# Plotting a response of a circuit on Matlab

Discussion in 'Programmer's Corner' started by tquiva, Feb 14, 2011.

1. ### tquiva Thread Starter Member

Oct 19, 2010
176
1
I'm currently working on this assignment:

I found the transfer function to be:

I am now on part (f) of the problem:
I am quite unsure of how to go about solving this in Matlab. I have the following code:

Code ( (Unknown Language)):
1. syms s t R real C real;
2. R = 3 - sqrt(2);
3. H = (1+R)/(3+s*(4*C+R*C)+s^2*C^2);
4. in1 = heaviside(t) - heaviside(t-8*pi/C);
5. IN = laplace(in1,t,s);
6. OUT1 = IN*H;
7. out1 = ilaplace(OUT1,s,t)*heaviside(t+eps);
8. ezplot(subs(out1,R,sqrt(2)),[-1/25]),hold on, legend('R=sqrt(2)'), xlabel('t'),ylabel('out(t)'),title('Response for in1(t)')
9. in2 = cos(3*C*t)*in1;
10. IN2 = laplace(in2,t,s);
11. OUT2 = IN*H;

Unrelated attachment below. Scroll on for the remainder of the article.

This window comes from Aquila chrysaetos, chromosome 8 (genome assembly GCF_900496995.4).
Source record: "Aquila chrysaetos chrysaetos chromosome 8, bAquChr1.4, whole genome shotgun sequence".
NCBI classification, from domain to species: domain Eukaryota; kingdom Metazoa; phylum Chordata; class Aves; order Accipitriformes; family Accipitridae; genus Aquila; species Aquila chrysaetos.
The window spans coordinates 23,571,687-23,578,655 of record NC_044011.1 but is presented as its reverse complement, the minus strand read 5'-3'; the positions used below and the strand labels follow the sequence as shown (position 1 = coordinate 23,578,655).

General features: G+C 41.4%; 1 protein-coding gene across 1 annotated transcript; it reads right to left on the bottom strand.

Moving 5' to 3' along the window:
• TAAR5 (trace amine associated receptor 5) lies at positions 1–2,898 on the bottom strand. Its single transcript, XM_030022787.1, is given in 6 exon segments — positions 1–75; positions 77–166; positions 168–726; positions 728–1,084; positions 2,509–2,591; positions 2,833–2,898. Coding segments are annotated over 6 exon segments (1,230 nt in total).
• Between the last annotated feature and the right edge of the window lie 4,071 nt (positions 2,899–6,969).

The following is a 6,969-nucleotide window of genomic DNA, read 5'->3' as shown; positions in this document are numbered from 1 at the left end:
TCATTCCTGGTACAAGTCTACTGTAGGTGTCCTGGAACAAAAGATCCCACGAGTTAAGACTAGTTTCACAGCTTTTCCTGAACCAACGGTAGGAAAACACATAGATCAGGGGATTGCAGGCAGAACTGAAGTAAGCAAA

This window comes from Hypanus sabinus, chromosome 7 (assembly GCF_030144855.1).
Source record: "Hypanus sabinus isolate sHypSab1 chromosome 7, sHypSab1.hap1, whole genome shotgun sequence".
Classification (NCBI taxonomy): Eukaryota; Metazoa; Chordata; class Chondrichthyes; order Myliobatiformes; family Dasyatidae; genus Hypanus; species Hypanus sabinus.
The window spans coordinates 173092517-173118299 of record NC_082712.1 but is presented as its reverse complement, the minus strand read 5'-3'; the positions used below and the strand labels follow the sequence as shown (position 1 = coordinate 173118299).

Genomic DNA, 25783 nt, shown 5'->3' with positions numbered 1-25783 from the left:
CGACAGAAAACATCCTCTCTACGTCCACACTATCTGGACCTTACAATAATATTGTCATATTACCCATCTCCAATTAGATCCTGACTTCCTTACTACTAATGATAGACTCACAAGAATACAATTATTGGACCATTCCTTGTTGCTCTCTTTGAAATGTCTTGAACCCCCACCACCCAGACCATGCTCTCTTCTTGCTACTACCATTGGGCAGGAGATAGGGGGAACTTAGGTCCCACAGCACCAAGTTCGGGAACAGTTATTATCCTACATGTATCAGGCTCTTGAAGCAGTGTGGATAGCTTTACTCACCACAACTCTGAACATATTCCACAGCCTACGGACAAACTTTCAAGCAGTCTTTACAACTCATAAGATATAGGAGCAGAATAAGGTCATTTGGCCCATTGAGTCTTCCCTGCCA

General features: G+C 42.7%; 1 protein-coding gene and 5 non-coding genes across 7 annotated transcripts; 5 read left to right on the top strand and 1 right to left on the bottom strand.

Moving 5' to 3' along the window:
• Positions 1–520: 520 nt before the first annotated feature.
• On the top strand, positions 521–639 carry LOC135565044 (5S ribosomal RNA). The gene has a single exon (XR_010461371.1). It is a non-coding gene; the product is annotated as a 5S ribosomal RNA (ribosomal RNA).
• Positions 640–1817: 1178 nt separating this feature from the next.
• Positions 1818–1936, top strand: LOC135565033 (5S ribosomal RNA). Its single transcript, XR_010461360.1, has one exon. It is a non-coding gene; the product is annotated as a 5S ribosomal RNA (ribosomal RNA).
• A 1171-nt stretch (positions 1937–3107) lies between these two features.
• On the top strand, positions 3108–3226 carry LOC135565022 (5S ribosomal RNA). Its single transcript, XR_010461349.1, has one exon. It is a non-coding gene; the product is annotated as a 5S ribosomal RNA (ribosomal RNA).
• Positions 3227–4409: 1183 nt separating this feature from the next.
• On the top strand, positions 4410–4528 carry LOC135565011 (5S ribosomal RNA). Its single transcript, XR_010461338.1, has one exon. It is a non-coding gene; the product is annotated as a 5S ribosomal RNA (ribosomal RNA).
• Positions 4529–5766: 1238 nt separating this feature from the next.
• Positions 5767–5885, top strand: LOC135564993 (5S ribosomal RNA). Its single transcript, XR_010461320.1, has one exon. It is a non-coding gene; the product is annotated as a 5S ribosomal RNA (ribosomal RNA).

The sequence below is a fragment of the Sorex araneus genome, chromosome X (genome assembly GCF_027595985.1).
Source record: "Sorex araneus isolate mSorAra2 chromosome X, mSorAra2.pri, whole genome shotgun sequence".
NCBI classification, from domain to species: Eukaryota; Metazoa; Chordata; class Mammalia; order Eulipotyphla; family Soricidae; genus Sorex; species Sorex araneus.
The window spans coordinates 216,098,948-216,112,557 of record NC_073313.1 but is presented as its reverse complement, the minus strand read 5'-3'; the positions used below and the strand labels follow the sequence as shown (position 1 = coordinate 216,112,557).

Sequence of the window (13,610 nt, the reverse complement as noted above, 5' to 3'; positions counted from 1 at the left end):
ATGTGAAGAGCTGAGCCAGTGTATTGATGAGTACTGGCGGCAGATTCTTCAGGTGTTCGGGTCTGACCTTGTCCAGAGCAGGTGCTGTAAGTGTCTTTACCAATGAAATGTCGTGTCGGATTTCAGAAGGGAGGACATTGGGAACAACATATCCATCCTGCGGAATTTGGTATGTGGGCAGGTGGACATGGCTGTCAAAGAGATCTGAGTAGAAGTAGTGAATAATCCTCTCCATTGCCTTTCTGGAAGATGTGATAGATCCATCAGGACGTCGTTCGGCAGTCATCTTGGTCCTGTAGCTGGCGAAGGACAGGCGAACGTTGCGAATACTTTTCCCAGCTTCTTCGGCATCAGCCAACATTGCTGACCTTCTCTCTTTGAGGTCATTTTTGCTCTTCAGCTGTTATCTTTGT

12. out2 = ilaplace(OUT2,s,t)*heaviside(t+eps);
13. ezplot(subs(out2,R,1.414),[-1/25]),hold on, legend('R=sqrt(2)'), xlabel('t'),ylabel('out(t)'),title('Response for in2(t)')
14.
I then get an error that says:

??? Error using ==> ezplot>ezparam at 392
Cannot plot parametrized surfaces. Try ezsurf.

Error in ==> ezplot at 163
hp = ezparam(cax,f{1},f{2},vars,labels,args{2:end});

Error in ==> sym.ezplot at 50
h = ezplot(char(f),char(y));

Right now, I'm really unsure of how to fix this and my assignment is due in a few hours. Could someone please help me asap? Any help is greatly appreciated.

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2. ### Georacer Moderator

Nov 25, 2009
5,151
1,266
I doesn't seem related to the error message, but ezplot can't generate a graph out of an expression with more than one independent sym variable.

You can see that out1 and out2 are functions of C, s and t by typing:
symvar(out1)

The problem lies with Matlab's inability to return OUT1 fully back to the time domain. You can see some ilaplace function call residuals in the out1, if you examine it.

Maybe that problem is rooted back in the IN function that has left the laplace(heaviside... function intact. Try to calculate that Laplace transform by hand and insert it manually in the IN function.

P.S. I don't know what to think about this, but Matlab returns 1 as the inverse Laplace transformation of 1/s.